It’s so good it trips off the tongue. That last sentence is dripping with sarcasm. I have always argued against formulaic writing. But, sadly, it seems to be ingrained in the culture of teaching English. It is a default setting when analysing texts by using PEE. Does logical thought think that way? Does the PEE structure mimic thought or the communication of a thought? Does it develop thinking? Or, does it shackle an idea in a rigid framework that constricts independent thought?

The use of PEE has been borne out of the need to secure a C grade; in the same way that KS2 SATs place emphasis on certain writing characteristics that supposedly embody a level 5. It is kind of a midpoint. The scaffolding to get to a certain stage. It is a way for students to develop ideas instead of describing plot details. On a wider level, it is a reductive process. PEE, in my opinion, prevents natural thought processes and connections to disparate ideas. I have read hundreds of paragraphs and the one thing that often happens in that a student often gets to the good stuff in the last two sentences of a paragraph. Or, failing that, they just repeat what they have previously said in the last two sentences.

I don’t think a rigid structure is the answer. In fact, I think the removal of a structure is quite an empowering thought to us as writers. The knowledge that PEE can be in any order is something we need to teach. You can start with either point / evidence or explanation. Look at academic essays and you see that the combination of these is not limited to the order of PEE. Looking at all the attempts to put a spin on PEE, they all amount to the same thing: one single acronym will not convey the complexity of the thought processes involved in expressing a point in an essay. Nothing fits the structure of PEE, because….. essayists do all of these skills (pointing, evidencing and explaining) all at once and at separate times and in no particular order. Now, teach that to students.  

Start with an explanation of what Shakespeare is trying to do.

Start with an explanation of how the audience reacts to a line.

Start with a quote.  

Start with a combination of explaining the audience’s reaction and explaining the writer’s purpose.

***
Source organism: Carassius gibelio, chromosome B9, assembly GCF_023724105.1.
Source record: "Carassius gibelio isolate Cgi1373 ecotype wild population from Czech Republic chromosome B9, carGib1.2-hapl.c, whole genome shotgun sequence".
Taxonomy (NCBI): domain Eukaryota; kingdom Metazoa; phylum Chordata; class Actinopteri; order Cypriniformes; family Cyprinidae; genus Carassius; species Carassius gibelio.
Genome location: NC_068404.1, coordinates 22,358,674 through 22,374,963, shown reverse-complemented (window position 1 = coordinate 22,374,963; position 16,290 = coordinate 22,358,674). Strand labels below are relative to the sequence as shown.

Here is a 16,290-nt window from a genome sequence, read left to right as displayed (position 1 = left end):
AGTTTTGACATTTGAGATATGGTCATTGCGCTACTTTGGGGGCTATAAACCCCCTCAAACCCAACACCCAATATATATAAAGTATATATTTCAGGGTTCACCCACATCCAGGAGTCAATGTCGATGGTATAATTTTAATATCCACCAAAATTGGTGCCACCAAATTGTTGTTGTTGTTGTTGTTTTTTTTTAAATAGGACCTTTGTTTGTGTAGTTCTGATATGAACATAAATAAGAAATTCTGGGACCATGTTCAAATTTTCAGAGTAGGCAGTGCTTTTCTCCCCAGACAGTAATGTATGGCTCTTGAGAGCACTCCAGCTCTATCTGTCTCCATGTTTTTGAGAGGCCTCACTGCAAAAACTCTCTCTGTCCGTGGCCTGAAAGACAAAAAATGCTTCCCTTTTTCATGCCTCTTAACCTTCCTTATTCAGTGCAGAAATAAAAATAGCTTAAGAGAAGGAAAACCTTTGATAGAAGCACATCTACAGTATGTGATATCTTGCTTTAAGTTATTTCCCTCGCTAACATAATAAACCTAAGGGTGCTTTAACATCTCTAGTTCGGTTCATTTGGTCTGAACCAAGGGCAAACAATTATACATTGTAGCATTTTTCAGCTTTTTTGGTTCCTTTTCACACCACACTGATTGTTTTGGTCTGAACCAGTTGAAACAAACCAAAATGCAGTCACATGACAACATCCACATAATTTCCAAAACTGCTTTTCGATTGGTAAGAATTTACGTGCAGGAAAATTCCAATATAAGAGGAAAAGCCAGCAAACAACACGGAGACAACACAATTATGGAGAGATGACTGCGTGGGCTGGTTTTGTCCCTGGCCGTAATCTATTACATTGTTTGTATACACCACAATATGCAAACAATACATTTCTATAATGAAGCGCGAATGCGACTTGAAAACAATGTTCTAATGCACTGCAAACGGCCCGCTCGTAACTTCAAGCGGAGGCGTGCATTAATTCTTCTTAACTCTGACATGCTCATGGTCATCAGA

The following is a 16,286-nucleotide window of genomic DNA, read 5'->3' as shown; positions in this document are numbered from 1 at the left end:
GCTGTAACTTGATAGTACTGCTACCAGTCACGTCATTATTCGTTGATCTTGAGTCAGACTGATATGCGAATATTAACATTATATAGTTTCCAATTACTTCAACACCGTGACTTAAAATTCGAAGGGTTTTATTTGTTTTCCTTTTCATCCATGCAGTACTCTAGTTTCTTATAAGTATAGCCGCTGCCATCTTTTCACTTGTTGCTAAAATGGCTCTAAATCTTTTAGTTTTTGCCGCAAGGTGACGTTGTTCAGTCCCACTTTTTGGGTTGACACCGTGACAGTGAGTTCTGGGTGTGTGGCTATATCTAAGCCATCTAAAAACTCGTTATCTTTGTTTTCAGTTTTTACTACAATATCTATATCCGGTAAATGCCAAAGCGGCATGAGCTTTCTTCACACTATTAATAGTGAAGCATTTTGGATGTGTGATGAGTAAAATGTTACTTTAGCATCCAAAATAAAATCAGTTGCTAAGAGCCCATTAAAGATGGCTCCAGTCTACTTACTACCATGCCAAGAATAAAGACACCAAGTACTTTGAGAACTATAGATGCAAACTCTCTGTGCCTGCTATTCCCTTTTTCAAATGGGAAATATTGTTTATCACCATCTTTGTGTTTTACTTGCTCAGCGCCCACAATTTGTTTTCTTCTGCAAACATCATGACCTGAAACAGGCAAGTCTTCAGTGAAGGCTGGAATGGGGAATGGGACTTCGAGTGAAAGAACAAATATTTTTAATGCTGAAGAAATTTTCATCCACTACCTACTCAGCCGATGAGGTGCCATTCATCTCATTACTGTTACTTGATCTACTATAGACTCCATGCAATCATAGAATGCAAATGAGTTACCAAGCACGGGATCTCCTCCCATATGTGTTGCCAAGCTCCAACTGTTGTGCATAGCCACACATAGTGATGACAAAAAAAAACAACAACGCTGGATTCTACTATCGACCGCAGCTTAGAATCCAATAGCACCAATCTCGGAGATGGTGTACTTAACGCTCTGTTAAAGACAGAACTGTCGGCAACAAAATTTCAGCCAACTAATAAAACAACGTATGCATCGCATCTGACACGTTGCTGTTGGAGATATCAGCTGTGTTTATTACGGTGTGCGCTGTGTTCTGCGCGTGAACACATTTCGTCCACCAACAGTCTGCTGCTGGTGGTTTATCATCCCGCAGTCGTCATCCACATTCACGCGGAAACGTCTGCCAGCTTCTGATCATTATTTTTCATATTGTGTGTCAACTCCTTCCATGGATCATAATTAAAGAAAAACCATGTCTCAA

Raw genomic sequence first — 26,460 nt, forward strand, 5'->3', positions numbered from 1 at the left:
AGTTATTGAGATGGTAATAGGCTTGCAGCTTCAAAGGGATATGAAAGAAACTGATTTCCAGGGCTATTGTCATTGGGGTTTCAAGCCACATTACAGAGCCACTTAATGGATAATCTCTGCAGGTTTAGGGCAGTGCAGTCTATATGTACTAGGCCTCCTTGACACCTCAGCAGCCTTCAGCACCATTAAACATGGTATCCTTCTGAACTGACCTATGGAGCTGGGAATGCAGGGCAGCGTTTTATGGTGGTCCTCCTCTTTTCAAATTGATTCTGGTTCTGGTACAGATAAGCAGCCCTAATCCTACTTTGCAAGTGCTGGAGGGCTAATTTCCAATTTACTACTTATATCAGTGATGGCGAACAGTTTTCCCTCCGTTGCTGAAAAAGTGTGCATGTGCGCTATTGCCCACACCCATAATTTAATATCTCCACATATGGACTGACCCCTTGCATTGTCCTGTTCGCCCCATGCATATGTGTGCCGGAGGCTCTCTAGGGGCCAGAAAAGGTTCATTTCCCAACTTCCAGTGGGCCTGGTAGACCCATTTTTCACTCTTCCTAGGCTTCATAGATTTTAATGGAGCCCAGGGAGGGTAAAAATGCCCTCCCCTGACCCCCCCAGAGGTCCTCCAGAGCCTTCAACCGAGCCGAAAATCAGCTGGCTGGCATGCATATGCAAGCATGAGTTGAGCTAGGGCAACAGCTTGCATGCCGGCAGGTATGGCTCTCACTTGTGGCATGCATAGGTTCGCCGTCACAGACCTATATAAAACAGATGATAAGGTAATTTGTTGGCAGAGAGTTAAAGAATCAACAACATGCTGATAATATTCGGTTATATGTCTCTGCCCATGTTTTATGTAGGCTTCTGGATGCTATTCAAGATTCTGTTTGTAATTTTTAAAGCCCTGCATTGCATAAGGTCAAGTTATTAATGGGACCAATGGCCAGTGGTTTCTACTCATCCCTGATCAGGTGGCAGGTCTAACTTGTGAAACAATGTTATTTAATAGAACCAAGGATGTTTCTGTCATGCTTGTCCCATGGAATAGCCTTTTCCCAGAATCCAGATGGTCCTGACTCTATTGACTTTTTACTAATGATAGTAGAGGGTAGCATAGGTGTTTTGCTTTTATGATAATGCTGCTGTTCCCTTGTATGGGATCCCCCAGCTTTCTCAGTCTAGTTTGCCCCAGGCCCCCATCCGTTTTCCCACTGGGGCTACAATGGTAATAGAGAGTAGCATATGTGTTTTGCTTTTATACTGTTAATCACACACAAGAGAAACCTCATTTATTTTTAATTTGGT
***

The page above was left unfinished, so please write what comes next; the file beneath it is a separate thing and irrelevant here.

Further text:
Maybe instead of destroying PEE we should split it up. We should mix it up. We should blend it all together. Instead of following a rigid structure, we should maybe focus on their writing being a mixture of these elements and not governed by a select order.

One thing I have recently done is show students this:


Level 5                                                                                  Level 7

Describe              90%                                                                       20%       

Explain                  10%                                                                        50%

Link                        0%                                                                          15%

Opinion                0%                                                                          15%


They adapted their writing and made better paragraphs as a result. What made their writing better wasn’t a rigid structure, but an understanding of how they should express their points. How to communicate things better. After all, isn’t that a fundamental point of teaching English. Making students communicate better.

Going back to the Don Jon dilemma, it has got worse. The theory is set to continue: Iago actively splits a couple up and Doctor Jekyll leads a double life where he dresses differently. I don’t think I will have a problem with them using PEE. More likely I will have a problem with students reducing everything down to Don Jon being gay.

Thanks for reading,


Next time: Part 3: Making students better thinkers